Over the next few days I let him apologize and tenderly touch my bruises with a look of contrition on his face. I listened to him swear off drinking. I let him tell me how his friend egged him on, and how he was never going to talk to one of them again. He also swore that the other friend wasn’t the one calling me names, that he tried to calm him down. He blamed the alcohol. He blamed his one friend. He blamed his anger for getting out of control. He stopped blaming me directly, but there was always a certain air about him, a haughtiness that would flicker over his face and quickly disappear. That was the sociopath showing itself, gleeful at pulling the whole thing off. Back then I mistook that for resentment over his lip (which he made sure to play up).
That example is an extreme one. I didn’t even intend to share it when I started writing. However, it’s just one scenario of how out of control his behavior got. The objectification of women, the justification, the blaming, the violence, the escalating pattern… From that point forward he tried to be much more subtle about checking out other women in front of me. I recently came across a picture from a work convention that he attended with me about 6 months after we were married, just before the last affair discovery. In the photo, I am talking to a colleague at the table with me, and he is standing behind me staring at a woman at the bar with a pervy smirk on his face. The corporate photographer, snapping pictures of the room, obviously happened to catch that particular moment on film. I’m not sure why it surprised me when I saw it this week while looking through photos on the company website to see if I could find a good head shot. For a moment I wondered if he actively pursued anyone at that convention when I was in meetings and seminars. Then I realized that it doesn’t matter.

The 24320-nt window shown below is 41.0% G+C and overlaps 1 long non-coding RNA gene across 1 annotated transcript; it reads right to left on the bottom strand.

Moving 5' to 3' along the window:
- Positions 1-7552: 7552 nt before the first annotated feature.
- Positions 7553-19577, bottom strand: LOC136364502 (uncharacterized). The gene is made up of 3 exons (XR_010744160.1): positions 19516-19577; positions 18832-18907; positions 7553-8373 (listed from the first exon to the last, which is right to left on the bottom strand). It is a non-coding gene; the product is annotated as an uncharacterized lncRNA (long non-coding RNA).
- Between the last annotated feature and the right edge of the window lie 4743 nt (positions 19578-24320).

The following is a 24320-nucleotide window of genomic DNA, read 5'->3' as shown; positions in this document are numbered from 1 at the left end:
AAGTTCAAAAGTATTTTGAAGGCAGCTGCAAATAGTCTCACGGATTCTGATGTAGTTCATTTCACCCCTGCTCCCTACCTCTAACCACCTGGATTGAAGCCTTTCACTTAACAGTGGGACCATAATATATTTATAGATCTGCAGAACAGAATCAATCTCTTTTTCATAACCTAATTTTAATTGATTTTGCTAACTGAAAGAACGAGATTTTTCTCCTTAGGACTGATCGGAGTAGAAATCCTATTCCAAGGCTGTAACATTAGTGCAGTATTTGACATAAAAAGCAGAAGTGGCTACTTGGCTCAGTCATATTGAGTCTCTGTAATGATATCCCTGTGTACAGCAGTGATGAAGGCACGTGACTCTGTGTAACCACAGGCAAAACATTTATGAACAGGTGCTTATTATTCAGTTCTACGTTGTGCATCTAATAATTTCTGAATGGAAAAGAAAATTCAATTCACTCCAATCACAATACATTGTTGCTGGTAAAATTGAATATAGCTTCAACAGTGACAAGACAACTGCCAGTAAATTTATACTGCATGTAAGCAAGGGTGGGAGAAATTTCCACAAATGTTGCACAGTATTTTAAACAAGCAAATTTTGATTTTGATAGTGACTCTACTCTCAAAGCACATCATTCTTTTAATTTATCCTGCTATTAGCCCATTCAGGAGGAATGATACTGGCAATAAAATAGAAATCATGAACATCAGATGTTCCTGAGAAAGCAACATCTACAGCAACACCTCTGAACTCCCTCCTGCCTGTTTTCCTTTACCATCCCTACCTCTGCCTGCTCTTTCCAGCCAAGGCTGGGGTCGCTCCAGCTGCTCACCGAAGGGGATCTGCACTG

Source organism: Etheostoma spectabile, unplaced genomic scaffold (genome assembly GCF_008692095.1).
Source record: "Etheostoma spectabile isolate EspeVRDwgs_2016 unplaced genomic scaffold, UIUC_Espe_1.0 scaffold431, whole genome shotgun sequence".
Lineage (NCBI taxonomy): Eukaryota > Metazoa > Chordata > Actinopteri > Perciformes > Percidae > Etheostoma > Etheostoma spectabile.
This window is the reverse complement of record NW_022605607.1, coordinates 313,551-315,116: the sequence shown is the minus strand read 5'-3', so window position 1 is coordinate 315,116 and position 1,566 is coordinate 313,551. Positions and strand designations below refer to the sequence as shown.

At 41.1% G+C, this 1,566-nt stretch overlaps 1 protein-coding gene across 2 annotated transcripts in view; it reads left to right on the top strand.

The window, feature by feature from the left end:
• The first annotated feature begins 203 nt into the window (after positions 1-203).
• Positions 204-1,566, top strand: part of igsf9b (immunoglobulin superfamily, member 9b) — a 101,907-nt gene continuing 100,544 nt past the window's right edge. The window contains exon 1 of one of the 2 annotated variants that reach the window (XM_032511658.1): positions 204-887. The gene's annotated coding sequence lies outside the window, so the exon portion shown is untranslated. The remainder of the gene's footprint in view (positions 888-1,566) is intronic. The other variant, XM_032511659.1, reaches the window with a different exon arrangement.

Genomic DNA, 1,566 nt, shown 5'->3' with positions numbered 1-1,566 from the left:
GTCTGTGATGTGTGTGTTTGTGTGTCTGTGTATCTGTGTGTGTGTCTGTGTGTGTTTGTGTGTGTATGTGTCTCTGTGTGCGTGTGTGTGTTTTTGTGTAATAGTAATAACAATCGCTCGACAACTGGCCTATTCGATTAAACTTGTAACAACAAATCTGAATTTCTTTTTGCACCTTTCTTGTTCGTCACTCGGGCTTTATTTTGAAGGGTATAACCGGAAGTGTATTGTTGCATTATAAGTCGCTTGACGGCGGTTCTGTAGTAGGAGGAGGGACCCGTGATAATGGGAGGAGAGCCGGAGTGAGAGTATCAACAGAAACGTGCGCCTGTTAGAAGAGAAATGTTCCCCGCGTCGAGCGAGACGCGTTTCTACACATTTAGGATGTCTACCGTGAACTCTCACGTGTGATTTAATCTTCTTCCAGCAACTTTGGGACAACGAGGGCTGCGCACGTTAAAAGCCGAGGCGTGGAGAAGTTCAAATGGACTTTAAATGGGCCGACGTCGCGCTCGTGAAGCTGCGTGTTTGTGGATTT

In retrospect, I don’t really know how I coped with it. I think I internalized it a lot. Seeing him objectify women and knowing that he would jack off to thoughts of other people and think of those fantasies while having sex with me (which he disclosed later), made me feel less than and insignificant. He told me that he just “didn’t have” that issue anymore once I discovered things. I call bullshit on that. I know that he lied to me all of the time. There is no way for me to know how often he lied or what about.
I do know that it really damaged my image of myself. I grew up the ugly duckling, and he made it obvious that I still was because I wasn’t even enough for my boyfriend/fiance/husband. Finding my own self-worth outside of men is still a struggle for me, but I’m trying. I am shocked when people say that they find me beautiful. Honestly and truly stunned. Then, for a little while, I feel wanted and good and sexy. The doubts and issues start to creep back in, though. My own adolescence plays a part, as does the bullying in school, but my ex emotionally scarred me deeply. The bruises faded, but the memory of that night probably never will. I still feel shame and guilt and a touch of nausea when I think about it. And no matter how much I tell myself otherwise, there is still nagging doubt that maybe it was all my fault. Maybe I was being unreasonable in expecting him not to gawk at other women. He’s a man, right? Isn’t that supposed to be expected? The real question is, should it be?
That night wasn’t the only incident of him checking out other women in front of me. It happened all of the time, even if you don’t count all of the hidden porn discoveries. Each incident wore on me, carving the message that I wasn’t enough deeper and deeper into my subconscious. He would deny, say I was imagining things, tell me I am jealous and blowing things out of proportion, and that “every man” does that. Somehow I doubt that every man jacks off to women who are walking down the street in a porta-potty at work or in his car 5 feet away, but I digress. Even without the violence, what he did to me and to those unwitting women is wrong. Plain and simple.
A friend of mine has a tattoo that says “I am enough.” More and more that is sounding like a brilliant idea. For now, I try to tell myself that as much as possible. I am beautiful. I am worthy. I do not need the validation of a man. I am enough. You are, too. No matter what has happened to you, what you have been through, or who has told you that you are not.